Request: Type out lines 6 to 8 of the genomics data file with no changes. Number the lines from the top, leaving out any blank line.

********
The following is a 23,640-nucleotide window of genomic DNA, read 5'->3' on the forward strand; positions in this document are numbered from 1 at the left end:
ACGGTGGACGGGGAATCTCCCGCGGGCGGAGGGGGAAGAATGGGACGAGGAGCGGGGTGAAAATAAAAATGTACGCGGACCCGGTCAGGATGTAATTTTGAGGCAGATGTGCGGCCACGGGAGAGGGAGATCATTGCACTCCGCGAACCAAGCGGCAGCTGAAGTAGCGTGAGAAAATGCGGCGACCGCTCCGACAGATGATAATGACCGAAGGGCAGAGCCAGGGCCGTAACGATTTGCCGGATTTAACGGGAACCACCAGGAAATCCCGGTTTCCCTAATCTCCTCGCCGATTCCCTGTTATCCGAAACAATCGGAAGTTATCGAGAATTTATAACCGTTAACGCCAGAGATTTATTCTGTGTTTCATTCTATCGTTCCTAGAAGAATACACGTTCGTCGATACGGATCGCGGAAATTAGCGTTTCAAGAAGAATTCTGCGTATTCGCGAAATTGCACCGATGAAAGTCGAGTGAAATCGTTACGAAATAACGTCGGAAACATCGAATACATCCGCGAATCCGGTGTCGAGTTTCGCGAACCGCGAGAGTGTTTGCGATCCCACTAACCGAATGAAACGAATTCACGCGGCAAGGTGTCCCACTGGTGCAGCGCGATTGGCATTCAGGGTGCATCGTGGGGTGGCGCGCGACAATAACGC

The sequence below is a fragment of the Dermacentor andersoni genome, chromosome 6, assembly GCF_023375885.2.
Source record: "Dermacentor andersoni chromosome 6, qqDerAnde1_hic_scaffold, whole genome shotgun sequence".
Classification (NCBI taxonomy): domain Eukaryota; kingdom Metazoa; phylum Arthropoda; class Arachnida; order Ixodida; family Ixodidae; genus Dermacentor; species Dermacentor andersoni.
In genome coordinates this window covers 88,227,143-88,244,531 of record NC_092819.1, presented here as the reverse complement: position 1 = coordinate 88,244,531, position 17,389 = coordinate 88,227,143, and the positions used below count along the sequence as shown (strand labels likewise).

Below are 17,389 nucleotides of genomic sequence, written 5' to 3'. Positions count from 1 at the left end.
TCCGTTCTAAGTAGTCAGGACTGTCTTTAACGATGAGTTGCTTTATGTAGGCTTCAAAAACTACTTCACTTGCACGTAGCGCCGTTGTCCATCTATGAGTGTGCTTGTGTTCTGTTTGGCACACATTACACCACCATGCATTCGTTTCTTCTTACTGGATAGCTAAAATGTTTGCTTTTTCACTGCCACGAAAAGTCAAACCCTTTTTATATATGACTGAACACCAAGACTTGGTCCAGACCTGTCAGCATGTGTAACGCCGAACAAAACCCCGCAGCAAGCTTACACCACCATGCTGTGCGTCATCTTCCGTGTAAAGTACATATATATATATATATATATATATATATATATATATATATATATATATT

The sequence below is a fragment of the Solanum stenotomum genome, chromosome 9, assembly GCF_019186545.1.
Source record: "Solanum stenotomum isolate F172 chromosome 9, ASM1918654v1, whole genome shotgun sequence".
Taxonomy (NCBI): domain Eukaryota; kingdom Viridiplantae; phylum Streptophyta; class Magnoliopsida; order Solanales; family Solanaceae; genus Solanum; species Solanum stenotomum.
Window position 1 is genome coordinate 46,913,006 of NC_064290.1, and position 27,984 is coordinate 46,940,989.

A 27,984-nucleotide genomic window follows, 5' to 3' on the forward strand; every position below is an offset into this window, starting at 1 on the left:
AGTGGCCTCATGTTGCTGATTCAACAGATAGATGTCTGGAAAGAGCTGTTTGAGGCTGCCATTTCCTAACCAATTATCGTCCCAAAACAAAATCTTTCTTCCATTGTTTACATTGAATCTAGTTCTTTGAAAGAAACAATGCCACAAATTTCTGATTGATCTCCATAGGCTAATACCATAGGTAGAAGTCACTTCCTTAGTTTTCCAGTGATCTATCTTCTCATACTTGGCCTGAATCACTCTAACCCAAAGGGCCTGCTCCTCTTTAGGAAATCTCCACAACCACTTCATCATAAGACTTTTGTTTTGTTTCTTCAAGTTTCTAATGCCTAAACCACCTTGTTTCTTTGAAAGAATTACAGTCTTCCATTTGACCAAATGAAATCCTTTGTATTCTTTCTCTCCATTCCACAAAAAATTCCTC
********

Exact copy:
In genome coordinates this window covers 88,227,143-88,244,531 of record NC_092819.1, presented here as the reverse complement: position 1 = coordinate 88,244,531, position 17,389 = coordinate 88,227,143, and the positions used below count along the sequence as shown (strand labels likewise).

Below are 17,389 nucleotides of genomic sequence, written 5' to 3'. Positions count from 1 at the left end.
TCCGTTCTAAGTAGTCAGGACTGTCTTTAACGATGAGTTGCTTTATGTAGGCTTCAAAAACTACTTCACTTGCACGTAGCGCCGTTGTCCATCTATGAGTGTGCTTGTGTTCTGTTTGGCACACATTACACCACCATGCATTCGTTTCTTCTTACTGGATAGCTAAAATGTTTGCTTTTTCACTGCCACGAAAAGTCAAACCCTTTTTATATATGACTGAACACCAAGACTTGGTCCAGACCTGTCAGCATGTGTAACGCCGAACAAAACCCCGCAGCAAGCTTACACCACCATGCTGTGCGTCATCTTCCGTGTAAAGTACATATATATATATATATATATATATATATATATATATATATATATATATT